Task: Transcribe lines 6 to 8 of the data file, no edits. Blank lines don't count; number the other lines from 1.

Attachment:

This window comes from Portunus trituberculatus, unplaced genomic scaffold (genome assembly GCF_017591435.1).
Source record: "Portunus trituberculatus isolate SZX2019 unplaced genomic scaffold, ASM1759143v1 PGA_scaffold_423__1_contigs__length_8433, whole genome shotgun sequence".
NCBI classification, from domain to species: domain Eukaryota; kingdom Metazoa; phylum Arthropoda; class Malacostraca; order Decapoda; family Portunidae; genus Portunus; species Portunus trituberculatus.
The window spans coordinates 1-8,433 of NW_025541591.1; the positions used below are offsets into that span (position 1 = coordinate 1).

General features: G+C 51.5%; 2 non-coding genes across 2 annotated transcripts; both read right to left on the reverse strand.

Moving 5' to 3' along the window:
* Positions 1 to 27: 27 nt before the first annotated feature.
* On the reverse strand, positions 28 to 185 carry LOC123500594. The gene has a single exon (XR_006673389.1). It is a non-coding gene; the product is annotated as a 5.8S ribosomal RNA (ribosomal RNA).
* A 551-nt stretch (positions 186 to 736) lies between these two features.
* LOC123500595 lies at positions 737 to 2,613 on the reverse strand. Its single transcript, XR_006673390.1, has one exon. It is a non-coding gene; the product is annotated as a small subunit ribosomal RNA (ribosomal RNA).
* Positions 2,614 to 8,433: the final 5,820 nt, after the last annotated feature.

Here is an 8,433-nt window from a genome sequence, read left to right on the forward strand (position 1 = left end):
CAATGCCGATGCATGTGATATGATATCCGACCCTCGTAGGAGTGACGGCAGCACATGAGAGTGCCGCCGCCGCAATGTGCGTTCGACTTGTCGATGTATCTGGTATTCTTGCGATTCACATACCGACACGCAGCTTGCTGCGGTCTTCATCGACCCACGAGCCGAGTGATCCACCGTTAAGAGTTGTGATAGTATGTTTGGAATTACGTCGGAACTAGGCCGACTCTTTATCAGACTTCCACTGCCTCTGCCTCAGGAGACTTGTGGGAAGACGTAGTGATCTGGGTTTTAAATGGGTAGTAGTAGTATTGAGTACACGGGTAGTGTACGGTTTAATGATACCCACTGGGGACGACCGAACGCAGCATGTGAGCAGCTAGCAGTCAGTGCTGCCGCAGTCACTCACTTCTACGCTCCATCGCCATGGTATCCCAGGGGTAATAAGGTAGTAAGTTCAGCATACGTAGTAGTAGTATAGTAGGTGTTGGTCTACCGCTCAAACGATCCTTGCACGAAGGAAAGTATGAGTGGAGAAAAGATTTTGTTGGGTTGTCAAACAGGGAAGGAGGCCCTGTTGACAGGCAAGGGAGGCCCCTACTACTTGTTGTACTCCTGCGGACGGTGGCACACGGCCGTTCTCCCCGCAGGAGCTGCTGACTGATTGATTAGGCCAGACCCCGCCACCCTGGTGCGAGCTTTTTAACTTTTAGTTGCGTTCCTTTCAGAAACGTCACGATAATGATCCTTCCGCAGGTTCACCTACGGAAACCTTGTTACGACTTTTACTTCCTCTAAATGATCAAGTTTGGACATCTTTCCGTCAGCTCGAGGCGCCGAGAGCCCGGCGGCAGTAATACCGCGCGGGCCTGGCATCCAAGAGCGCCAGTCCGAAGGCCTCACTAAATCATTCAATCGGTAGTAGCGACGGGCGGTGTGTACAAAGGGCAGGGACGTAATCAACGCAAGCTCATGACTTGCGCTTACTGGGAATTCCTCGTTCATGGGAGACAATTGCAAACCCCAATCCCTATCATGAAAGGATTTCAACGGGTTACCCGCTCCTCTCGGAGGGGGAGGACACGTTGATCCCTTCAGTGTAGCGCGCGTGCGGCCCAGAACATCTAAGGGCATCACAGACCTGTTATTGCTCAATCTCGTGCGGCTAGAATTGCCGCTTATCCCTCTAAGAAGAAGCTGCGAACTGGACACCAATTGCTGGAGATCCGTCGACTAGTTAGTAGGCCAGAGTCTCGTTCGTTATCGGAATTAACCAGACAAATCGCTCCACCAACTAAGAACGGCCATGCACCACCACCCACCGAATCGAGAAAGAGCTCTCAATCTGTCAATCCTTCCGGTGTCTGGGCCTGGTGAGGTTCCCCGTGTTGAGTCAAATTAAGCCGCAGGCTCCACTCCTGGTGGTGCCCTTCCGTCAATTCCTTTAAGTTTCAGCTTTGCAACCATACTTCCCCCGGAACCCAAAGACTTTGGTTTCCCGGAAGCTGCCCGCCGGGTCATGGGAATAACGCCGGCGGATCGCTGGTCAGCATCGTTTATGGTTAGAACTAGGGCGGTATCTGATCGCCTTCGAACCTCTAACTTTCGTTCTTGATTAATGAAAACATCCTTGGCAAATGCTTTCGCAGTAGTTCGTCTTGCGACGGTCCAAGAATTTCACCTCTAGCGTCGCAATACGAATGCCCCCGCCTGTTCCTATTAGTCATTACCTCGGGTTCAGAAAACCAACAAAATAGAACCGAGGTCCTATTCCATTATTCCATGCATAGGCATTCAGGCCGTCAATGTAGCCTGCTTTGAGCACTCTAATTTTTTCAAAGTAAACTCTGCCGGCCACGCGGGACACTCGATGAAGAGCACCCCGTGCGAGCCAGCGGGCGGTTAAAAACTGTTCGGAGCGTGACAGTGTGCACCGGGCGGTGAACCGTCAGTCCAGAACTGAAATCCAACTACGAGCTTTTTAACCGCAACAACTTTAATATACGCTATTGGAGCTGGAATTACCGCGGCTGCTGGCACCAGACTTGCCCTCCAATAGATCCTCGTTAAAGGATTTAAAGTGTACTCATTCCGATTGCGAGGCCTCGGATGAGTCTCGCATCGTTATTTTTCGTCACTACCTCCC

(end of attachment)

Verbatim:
Moving 5' to 3' along the window:
* Positions 1 to 27: 27 nt before the first annotated feature.
* On the reverse strand, positions 28 to 185 carry LOC123500594. The gene has a single exon (XR_006673389.1). It is a non-coding gene; the product is annotated as a 5.8S ribosomal RNA (ribosomal RNA).